Google Opt Out Tool in Response to AntiTrust Suit
Limited, Ability to Remove Content from Some Google Properties
The Federal Trade Commission’s Anti-Trust Suit against search giant Google ended in January of this year with the conclusion (interpretation provided by Google): “Google’s services are good for users and good for competition.”
Whether publishers agree with the statement or not, Google was required to allow an opt-out option for webmasters who want their content removed from Google’s properties. So, which properties are included?
A short list:
- Google+ Local
There is some confusion as to HOW Google was including content on their pay-to-play properties, such as Shopping, but Google and others have included reviews as potential scraped content. I had found something on one of Google’s blogs that said “ratings” as well, but I was not able to find that source to include it – so that can’t be verified at this time.
The core of the suit seems to be around better competition. A separate change Google made in response to the antitrust suit is to allow Google advertisers to export their campaign data easily so it can be placed on competing search ad networks. Google has released this change to their advertisers already, and it will remain in effect for 5 years. The anti-trust agreement covered the following, including:
“Google will give websites the ability to “opt out” of display on Google vertical properties[.]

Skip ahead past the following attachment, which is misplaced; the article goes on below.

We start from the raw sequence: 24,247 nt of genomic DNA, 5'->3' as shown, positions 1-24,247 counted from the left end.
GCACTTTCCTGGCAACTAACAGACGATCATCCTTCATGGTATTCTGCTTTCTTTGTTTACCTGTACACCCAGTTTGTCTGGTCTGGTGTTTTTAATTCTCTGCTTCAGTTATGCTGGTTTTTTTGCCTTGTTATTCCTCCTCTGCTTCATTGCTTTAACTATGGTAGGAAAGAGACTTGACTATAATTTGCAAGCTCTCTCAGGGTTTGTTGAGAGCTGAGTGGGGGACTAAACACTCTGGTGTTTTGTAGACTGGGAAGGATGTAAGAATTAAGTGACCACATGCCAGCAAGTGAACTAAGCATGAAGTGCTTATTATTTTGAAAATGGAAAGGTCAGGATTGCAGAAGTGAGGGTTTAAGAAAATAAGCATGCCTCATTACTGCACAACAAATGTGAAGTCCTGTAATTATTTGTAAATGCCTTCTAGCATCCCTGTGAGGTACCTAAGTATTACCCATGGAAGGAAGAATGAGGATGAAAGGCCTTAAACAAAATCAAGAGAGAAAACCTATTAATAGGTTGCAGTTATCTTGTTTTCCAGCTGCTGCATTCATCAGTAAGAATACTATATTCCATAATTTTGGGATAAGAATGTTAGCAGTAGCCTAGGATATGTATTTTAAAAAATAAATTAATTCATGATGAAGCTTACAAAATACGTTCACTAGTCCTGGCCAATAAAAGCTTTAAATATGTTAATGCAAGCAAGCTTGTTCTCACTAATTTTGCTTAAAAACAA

Under the same commitment, Google also has promised to provide all websites the option to keep their content out of Google’s vertical search offerings, while still having them appear in Google’s general, or “organic,” web search results. The FTC investigated allegations that Google misappropriated content, such as user reviews and star ratings, from competing websites in order to improve its own vertical offerings, such as Google Local and Google Shopping. Some FTC Commissioners were concerned that this conduct might chill firms’ incentives to innovate on the Internet.”
The Opt Out Tool
The opt-out options presented are all or nothing. Oddly, Google Maps is not a part of the opt-out option, which I found interesting. Also, the opt-out is only valid for a period of 3 years, and does not prevent Google from “innovating” search and pulling data into new products – only innovations of the currently listed properties are restricted in their use of publisher data as protective measures.
Once you have opted out, you can view your opt out history to verify the length of time since the request was made, etc.
Finally, it will take 30 days for the data to be removed. Google doesn’t allow specification of sub-domains or sub-directories, and reserves the right to make website owners verify ownership, of course. No word yet if there are any glitches in the process – but we’ll keep an eye out.